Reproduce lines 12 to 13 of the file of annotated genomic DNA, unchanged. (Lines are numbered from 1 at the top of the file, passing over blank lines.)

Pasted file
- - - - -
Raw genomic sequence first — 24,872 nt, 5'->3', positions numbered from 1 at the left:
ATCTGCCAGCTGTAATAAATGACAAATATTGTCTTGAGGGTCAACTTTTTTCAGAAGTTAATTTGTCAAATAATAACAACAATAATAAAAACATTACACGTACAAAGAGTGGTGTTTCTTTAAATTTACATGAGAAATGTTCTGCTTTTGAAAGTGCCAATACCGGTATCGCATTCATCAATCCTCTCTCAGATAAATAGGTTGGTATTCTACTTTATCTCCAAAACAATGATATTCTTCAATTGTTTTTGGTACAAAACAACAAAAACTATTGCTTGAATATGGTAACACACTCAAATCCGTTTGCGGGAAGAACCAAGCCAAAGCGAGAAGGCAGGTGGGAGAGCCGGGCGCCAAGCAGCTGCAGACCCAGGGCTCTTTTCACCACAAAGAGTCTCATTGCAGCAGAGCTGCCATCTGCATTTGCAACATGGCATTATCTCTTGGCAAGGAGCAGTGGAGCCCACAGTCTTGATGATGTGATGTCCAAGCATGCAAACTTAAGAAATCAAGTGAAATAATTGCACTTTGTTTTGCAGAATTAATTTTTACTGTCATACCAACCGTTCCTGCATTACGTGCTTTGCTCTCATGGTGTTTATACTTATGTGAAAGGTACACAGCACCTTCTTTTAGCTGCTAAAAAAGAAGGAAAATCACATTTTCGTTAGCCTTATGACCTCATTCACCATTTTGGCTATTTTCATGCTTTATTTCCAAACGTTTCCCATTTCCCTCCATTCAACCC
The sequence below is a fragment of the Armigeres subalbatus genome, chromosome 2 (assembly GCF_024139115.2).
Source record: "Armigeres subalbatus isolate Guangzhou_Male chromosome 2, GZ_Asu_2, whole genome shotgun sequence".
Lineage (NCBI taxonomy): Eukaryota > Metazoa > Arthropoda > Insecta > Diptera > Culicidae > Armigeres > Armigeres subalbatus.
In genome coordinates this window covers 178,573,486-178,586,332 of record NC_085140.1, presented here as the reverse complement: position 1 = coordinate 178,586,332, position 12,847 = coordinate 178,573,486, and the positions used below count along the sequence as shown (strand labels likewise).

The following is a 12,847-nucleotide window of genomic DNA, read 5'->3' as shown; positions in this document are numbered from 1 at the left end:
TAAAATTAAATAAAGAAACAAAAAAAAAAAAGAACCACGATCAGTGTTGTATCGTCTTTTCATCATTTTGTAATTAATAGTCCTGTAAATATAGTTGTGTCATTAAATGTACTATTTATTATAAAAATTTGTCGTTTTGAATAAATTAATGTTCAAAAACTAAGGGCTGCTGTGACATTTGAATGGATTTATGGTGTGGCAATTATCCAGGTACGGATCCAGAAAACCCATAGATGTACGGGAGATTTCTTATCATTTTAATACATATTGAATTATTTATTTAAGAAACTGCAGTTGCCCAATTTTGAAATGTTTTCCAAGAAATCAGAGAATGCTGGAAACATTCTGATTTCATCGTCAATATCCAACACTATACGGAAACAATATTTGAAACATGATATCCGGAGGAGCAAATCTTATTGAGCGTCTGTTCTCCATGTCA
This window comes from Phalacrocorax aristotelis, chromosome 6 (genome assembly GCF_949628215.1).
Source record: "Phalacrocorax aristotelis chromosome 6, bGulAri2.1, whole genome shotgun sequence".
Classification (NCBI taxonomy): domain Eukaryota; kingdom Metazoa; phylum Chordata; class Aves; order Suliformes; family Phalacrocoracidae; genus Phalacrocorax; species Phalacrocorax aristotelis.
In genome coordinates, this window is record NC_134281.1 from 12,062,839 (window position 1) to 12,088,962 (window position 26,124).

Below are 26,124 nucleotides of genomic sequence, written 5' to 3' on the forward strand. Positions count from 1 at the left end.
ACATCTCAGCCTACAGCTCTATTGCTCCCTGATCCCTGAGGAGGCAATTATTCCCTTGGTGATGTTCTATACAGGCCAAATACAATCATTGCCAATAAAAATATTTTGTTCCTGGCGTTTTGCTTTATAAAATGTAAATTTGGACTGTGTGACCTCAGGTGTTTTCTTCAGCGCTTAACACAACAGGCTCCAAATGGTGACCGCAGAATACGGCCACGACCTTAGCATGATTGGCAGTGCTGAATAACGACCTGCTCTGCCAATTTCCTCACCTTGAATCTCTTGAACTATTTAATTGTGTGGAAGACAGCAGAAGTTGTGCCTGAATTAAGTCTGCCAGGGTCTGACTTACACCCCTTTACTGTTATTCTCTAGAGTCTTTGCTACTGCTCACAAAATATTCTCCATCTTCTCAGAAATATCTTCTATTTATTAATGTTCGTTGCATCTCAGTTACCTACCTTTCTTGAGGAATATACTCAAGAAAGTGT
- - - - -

In genome coordinates, this window is record NC_134281.1 from 12,062,839 (window position 1) to 12,088,962 (window position 26,124).

Below are 26,124 nucleotides of genomic sequence, written 5' to 3' on the forward strand. Positions count from 1 at the left end.